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The Spokesman-Review Newspaper The Spokesman-Review

Tuesday, June 2, 2020  Spokane, Washington  Est. May 19, 1883
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No. 7 Arizona has its way with Cougars

PULLMAN – It’s been a blessing for Washington State to only face Arizona one time during each of the past two seasons.

Whether the games are played in Tucson or Pullman the bigger, faster, more skilled Wildcats abused the Cougars even more than one would expect between a team firmly atop the top of the Pac-12 and one fighting for a spot in sight of the conference’s middle.

But once a year the Cougars must take their lumps against the Wildcats, and this year’s reckoning came on Sunday, when No. 7 Arizona shredded the Cougars for the entirety of its 86-59 win.

Drawn by two-for-one tickets and a “Gray Out” promotion the Cougars drew 5,331 fans, the largest crowd for a home game this season.

After the game, Ernie Kent listed two positives the Cougars could take away from the drubbing, the first of which was getting to see a team of Arizona’s caliber up close.

“For us to one day get there and be a championship program, they sure give you an idea of what it needs to look like and how it needs to play,” Kent said.

The game was a blowout from the beginning, as was last season’s 60-25 loss in Tucson. The story will ultimately not be the severity of WSU’s loss, however, but the manner in which the Cougars responded.

Ugly losses in the past have shaken this team in a way that could cost the Cougars dearly heading into games they should seemingly win against Washington and at USC, which will be crucial for Pac-12 tournament seeding.

The second positive Kent listed was the play of senior Dexter Kernich-Drew, who led the team in scoring for the third consecutive game. Kernich-Drew scored 20 points, marking his third consecutive game with at least 18, a figure he hadn’t reached all season prior to his recent binge.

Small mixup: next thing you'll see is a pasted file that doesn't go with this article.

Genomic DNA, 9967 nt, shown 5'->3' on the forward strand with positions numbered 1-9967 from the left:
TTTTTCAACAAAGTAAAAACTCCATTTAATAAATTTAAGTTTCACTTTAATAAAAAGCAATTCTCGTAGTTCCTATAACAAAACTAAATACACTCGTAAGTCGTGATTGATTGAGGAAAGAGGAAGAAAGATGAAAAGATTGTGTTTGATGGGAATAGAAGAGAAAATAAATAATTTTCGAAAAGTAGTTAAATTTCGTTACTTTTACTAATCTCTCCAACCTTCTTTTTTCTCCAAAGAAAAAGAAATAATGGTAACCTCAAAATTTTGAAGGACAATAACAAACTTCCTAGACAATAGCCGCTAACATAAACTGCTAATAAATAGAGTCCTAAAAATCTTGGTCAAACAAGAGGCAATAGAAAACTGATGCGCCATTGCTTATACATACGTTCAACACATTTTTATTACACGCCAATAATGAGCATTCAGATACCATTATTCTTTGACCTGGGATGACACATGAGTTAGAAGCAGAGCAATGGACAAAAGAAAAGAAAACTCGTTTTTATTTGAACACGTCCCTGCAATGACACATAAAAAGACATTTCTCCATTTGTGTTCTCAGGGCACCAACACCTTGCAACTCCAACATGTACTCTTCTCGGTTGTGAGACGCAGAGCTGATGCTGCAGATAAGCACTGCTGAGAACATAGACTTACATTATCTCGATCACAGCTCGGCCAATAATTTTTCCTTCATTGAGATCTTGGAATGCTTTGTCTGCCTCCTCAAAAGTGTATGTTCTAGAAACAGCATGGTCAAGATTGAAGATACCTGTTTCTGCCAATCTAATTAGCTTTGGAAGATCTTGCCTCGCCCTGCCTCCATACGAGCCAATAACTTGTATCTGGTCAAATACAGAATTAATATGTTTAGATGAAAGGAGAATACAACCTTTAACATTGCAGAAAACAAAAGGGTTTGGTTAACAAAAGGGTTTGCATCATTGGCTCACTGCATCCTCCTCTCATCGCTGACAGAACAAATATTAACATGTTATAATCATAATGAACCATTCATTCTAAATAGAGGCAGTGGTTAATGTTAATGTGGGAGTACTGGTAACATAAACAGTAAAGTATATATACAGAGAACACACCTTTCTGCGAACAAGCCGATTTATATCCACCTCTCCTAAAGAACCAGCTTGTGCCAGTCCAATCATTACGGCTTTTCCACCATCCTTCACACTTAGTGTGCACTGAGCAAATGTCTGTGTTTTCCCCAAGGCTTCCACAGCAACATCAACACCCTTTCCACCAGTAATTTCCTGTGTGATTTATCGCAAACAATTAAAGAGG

He scored 17 points in the second half and had a stretch when he made four 3-pointers in 2:10.

“I’m happy that for the third game in a row he’s played with tremendous confidence,” Kent said. “He put up numbers tonight even though they were late in the game, the score had gotten away from us. I’m still proud of the way he did that.”

The Cougars also received a second-half boost from DaVonte Lacy, who scored one point in the first half and 17 in the second, peppering the same Wildcats defenders that had locked him up over the first 20 minutes.

The shooting uptick from those two guards allowed the Cougars to outscore the Wildcats in the second half, 40-33, which mostly illustrates how dominant Arizona was through the first 20 minutes.

When asked about his team’s second-half surge, Kent merely expressed his appreciation for Arizona coach Sean Miller taking his team’s feet off the Cougars’ throats, saying, “that’s a classy basketball coach.”

The Wildcats raced out to a 53-19 lead at the half and a 30-9 rebounding advantage.

Arizona’s three forwards got anything they wanted inside and Brandon Ashley, Rondae Hollis-Jefferson and Kaleb Tarczewski each scored 17 points. Ashley, a lanky 6-foot-9 post with guard-like quickness, was Arizona’s most dynamic player while Tarczewski and Hollis-Jefferson missed just one shot between them.

Miller said his posts “had one of their best nights. They scored, they rebounded, they were physical and very, very amped up.”

Not only were the forwards dangerous in their own right – all three are expected to have lucrative pro careers – but the skill of Arizona’s guards made it so WSU’s post defenders had less help than usual.

“You can’t rely on help, pretty much one-on-one in the post. (We’re) trying to front, but it’s hard for guards to be in help-side also just because they have good shooters like Gabe York and stuff on the opposite side ready to shoot the ball,” WSU center Jordan Railey said. “So it’s just a tough matchup overall. We got to play better and grind harder.”

After the game, Miller was effusive in his praise of WSU’s first-year coach, saying, “Ernie Kent is just doing an amazing job. The level he’s got them playing on offense; we were really, really worried coming into the game if we could guard them because they push it so fast.”

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